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Even with the shift towards the auto industry to battery-electric vehicles (BEVs), many automakers are turning it into a slow burn. We have brands like Kia going full-tilt, and having done so for years, and then we have high-performance names like Dodge that stretched out the gasoline-powered machines as long as they could, ending with the “Last Call” Dodge SRT Demon 170 model. With many vehicles entering a new generation of BEVs, others are still releasing new generations of their favorite internal combustion engine (ICE) models, like General Motors, parent-group of Chevrolet. Investing $1 billion to upgrade two plants in Flint, Michigan, the automaker is preparing for its next generation of heavy-duty pickups, but they’re not electric.
Of the $1 billion investment, $788 million is going towards the Flint Assembly plant to focus on redesigning the Chevrolet Silverado HD and GMC Sierra HD pickup trucks. Expanding the body shop and general assembly conveyor, this should help with production and meeting target goals. $233 million is set to go to the automaker's Flint Metal Center, responsible for the production of sheet metal stampings, to construct new stamping dies, press improvements, and equipment. In addition to these investments, the automaker has plans to invest more than $100 million to update its Davison Road Processing Center near Flint. It’s all a part of a $918 million investment announcement for plants in Michigan, Ohio and New York.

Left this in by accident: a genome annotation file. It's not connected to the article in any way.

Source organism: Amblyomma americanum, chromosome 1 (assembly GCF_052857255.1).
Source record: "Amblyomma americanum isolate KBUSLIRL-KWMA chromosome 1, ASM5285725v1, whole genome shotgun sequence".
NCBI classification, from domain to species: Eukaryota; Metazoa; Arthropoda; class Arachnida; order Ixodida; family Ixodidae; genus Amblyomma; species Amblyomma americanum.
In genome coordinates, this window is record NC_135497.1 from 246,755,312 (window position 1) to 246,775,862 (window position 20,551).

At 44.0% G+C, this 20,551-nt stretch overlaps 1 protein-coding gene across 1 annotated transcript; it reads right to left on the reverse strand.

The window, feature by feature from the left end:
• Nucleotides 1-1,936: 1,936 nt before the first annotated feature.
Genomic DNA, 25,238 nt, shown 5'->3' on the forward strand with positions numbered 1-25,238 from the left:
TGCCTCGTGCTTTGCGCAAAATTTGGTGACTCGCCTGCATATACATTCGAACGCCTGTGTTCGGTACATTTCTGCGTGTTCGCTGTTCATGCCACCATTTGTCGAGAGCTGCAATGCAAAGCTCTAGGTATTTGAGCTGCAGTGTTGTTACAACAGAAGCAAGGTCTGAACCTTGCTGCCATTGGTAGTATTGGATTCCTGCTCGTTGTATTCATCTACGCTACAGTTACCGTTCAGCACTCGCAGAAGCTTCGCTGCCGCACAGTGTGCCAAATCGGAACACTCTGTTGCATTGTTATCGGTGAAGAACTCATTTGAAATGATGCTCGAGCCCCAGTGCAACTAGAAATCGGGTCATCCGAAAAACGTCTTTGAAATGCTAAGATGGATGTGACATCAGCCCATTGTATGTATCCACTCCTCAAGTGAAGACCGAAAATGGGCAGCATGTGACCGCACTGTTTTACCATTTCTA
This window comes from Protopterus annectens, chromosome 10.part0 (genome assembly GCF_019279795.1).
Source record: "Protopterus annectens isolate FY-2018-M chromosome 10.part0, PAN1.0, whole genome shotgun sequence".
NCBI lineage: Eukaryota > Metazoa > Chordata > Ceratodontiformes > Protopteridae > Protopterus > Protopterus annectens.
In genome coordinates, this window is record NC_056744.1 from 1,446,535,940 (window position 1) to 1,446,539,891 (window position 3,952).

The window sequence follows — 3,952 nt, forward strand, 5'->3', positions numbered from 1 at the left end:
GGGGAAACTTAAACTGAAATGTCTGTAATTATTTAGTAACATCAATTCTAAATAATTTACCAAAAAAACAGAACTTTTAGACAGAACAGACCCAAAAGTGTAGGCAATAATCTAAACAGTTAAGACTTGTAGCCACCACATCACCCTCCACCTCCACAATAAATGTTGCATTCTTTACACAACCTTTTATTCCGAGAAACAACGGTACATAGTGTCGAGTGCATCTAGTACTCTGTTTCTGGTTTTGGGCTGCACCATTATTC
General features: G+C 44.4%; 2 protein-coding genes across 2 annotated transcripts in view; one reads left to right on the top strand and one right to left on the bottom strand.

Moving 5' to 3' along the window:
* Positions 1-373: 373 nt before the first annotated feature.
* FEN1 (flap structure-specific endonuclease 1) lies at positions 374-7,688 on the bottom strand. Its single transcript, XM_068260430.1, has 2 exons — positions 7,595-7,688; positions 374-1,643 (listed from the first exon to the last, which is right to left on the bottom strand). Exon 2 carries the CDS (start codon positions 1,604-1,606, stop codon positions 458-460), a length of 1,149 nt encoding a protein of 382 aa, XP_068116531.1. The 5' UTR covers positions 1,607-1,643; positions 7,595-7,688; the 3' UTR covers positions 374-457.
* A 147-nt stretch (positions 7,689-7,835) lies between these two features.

"Today we are announcing significant investments in Flint to strengthen our industry-leading full-size pickup business by preparing two plants to build the next-generation ICE HD trucks…These investments reflect our commitment to our loyal truck customers and the efforts of the dedicated employees of Flint Assembly and Flint Metal Center." - Gerald Johnson, GM's executive vice president of global manufacturing and sustainability
Oh, let it go already, Johnson! The future is electric, but here we are. Investing more than $30.5 billion in its manufacturing and parts distribution sites, GM announced a $579 million at its Flint Engine Operations to build the new sixth-generation small-block V8 engine. We all remember the mid-engine C8, don’t we? Released in 2020, the Chevrolet Corvette C8 become a much sought-after muscle car. Entering the eighth generation, the 2020 Mid-Engine stood out as a 490hp 5.5-liter V8 engine, ending a tradition of 70 years. Able to accelerate from 0-60 mph in 3.0 seconds, however, it ended any doubts real fast.
The next big move is for HD pickup trucks, and after selling 287,869 heavy-duty pickups in the U.S. last year, GM definitely isn’t going to just lay down on that 37-percent increase (from 2021). If anything, that’s even more reason for the automaker to continue selling ICE pickup trucks. Regardless, Chevrolet has plans to electrify many of its old-time favorites, such as the all-new Silverado EV, all-electric Blazer, and all-electric Equinox. So, no, GM and Chevrolet aren’t avoiding BEVs…they’re just following where the money currently is.
Aside from the new generation of HD pickup trucks still being ICE vehicles, GM is reluctant to share details about the trucks or disclose when they should go on sale. Nothing worse than biting off more than you can chew and then not being able to deliver, especially for an automaker, and especially after the semiconductor shortage caused many automakers to miss target production goals or delete new features entirely. We should know more later this year (2023), so follow along with us on NowCar social media to find out when GM shares more information about its next-generation HD pickup trucks.